Corporate and billionaire interests will continue their efforts to deconstruct unions in the US because they see them as one of the last roadblocks to a plantation economy–where there is little resistance to unreasonable and self-serving policies. Where they can pay less and expect more from their employees. Let’s fight back! The words “doctors and union” have been an oxymoron. We traditionally are individualists and have been likened to herds of cats. Following today’s Janus decision, however, we must unite to survive. Stay or become a full member… but don’t turn into a non-member! Seek out a fair and a satisfying workplace by working together.  Please consider this over the long weekend. It is good to be independent, but it is crucial to interdependent.  

Are You in or You Out? Top 10 Reasons to Be a Full UAPD Member

May 24, 2018

By Stuart A. Bussey, MD, JD, UAPD President

With the Janus v. AFSCME Supreme Court decision expected in days or weeks, we UAPD full and fair share members face an important decision. The Court will likely decide that public union fair share fees are not legal or collectible and that there will be only two possibilities-full membership and non-membership–Do you fair share fee payors really want to stop paying your fair share fees and become nonmembers, jump ship, free ride? Many of our fair share payors incorrectly believe that because they pay fair share fees of 0.86% of their salary, for union services, that they are full members. They are not. For only .04% more of your salary, you may enjoy UAPD full membership benefits- participating in bargaining, voting for the contract, being on union committees, running for office, free CME and legal consultation. to name a few. Over the last year UAPD stewards, staff, and representatives have been asking you to become full members. It’s not too late to convert over to full membership. Just click on the link at the bottom and fill out the appropriate membership form.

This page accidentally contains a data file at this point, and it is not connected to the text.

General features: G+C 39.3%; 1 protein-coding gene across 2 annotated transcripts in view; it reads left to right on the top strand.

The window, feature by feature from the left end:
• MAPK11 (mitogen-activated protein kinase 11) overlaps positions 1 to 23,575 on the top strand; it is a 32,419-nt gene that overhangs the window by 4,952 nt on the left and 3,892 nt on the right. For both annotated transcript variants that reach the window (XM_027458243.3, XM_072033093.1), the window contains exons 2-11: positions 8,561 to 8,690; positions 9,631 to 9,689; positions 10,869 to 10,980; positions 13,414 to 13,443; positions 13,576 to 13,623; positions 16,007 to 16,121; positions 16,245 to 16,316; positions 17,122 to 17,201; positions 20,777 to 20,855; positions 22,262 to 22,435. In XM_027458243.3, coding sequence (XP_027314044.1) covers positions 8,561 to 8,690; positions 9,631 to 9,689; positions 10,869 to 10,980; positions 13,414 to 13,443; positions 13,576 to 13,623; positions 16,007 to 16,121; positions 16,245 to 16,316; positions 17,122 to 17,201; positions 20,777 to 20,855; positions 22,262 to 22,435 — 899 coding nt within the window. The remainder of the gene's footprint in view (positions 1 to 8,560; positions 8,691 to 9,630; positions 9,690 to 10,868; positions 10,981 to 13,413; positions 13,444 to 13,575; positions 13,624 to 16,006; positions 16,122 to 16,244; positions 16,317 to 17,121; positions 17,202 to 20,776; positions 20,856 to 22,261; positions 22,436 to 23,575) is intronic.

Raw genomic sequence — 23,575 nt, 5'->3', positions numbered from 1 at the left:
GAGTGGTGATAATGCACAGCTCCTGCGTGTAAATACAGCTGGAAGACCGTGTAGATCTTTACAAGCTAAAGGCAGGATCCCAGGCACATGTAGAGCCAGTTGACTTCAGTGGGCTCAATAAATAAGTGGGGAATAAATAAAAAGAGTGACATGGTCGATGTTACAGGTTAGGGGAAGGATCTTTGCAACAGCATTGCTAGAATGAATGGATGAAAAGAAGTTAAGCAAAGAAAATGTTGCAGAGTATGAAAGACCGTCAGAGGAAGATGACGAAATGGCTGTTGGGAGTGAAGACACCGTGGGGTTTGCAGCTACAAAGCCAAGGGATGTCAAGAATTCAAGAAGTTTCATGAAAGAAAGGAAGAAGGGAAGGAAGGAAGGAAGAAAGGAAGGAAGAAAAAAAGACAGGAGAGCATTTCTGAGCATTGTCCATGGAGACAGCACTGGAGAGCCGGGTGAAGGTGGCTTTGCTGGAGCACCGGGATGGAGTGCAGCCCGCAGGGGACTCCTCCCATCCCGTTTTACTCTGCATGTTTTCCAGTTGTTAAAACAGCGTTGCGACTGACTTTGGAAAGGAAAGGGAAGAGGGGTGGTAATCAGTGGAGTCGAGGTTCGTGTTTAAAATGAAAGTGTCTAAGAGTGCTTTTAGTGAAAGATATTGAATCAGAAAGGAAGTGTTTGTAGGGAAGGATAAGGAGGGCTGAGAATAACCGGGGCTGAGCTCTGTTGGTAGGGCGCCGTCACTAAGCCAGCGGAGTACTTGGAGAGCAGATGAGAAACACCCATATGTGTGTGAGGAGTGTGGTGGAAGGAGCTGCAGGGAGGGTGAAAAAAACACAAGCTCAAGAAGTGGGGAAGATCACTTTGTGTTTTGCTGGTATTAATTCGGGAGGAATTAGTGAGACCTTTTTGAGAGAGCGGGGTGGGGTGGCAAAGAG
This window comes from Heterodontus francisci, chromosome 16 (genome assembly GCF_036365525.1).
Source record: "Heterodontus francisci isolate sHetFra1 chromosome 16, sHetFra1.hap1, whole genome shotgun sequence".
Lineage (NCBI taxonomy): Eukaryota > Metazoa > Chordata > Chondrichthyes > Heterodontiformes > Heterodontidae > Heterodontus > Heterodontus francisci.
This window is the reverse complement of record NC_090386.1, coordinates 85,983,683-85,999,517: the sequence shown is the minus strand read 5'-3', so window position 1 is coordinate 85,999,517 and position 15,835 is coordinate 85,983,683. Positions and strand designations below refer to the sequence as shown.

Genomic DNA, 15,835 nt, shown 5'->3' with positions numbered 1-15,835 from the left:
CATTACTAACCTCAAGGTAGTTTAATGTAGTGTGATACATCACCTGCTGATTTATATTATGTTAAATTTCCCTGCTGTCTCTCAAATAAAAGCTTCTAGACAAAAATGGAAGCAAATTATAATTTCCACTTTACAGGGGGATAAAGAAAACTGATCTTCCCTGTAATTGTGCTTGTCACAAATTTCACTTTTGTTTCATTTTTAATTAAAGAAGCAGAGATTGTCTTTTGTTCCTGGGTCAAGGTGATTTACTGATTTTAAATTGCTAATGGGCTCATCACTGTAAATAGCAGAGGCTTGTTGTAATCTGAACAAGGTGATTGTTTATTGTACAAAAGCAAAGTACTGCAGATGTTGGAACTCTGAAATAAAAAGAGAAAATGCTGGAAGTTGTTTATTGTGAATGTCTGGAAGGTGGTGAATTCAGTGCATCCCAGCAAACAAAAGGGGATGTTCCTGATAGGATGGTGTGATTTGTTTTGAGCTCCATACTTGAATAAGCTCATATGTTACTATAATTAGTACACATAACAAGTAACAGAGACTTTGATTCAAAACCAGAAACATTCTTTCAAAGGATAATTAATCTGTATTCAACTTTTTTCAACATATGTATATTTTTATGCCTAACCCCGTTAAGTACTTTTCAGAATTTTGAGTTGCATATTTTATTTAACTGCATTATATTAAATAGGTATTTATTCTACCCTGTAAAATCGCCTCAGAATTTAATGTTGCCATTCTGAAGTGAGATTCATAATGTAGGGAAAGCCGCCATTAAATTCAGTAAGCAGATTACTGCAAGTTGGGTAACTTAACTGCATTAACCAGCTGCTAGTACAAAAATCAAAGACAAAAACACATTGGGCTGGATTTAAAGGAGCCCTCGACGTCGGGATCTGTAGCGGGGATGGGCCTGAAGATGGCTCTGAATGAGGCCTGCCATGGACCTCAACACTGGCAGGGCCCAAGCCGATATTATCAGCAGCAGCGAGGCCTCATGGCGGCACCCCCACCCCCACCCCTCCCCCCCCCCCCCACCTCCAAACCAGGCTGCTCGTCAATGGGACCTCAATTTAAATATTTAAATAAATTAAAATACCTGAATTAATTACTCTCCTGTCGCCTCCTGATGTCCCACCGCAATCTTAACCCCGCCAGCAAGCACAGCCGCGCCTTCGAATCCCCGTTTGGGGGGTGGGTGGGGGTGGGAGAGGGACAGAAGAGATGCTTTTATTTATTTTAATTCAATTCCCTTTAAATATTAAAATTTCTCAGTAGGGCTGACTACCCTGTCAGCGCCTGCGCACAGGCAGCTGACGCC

To our doctors and providers who are already full members, you have our unwavering gratitude for your loyalty and service. We need you to recommit your full membership by clicking the link at the bottom of this article and fill out the appropriate membership form. If the Janus decision is adverse to public unions, we anticipate that big money and union busting organizations like the Freedom Foundation will try to contact you. They will argue that you should drop your full membership and not pay any dues money for your union services. That makes no sense.  Don’t listen to them. Would a patient not pay anything for medical services? A patron not pay a shopkeeper for a product? A citizen not pay taxes for government services? New York State has already passed legislation that would make certain benefits applicable only to full union members. California lawmakers are also considering similar legislation. Your membership is critical to our union’s survival! Without your full membership and dues, we cannot provide you with a good contract and representation services. It’s time for us all to acknowledge the value of UAPD.


The TOP TEN REASONS we must remain or become full UAPD members

  1. A Good Union Contract is Your Best Return on Investment- where else can 0.9% dues yield several percent annual salary and other monetary increases? We need a robust staff to bargain for good contracts
  2. Grievances Matter- without adequate resources our representatives cannot comprehensively address and correct contract violations.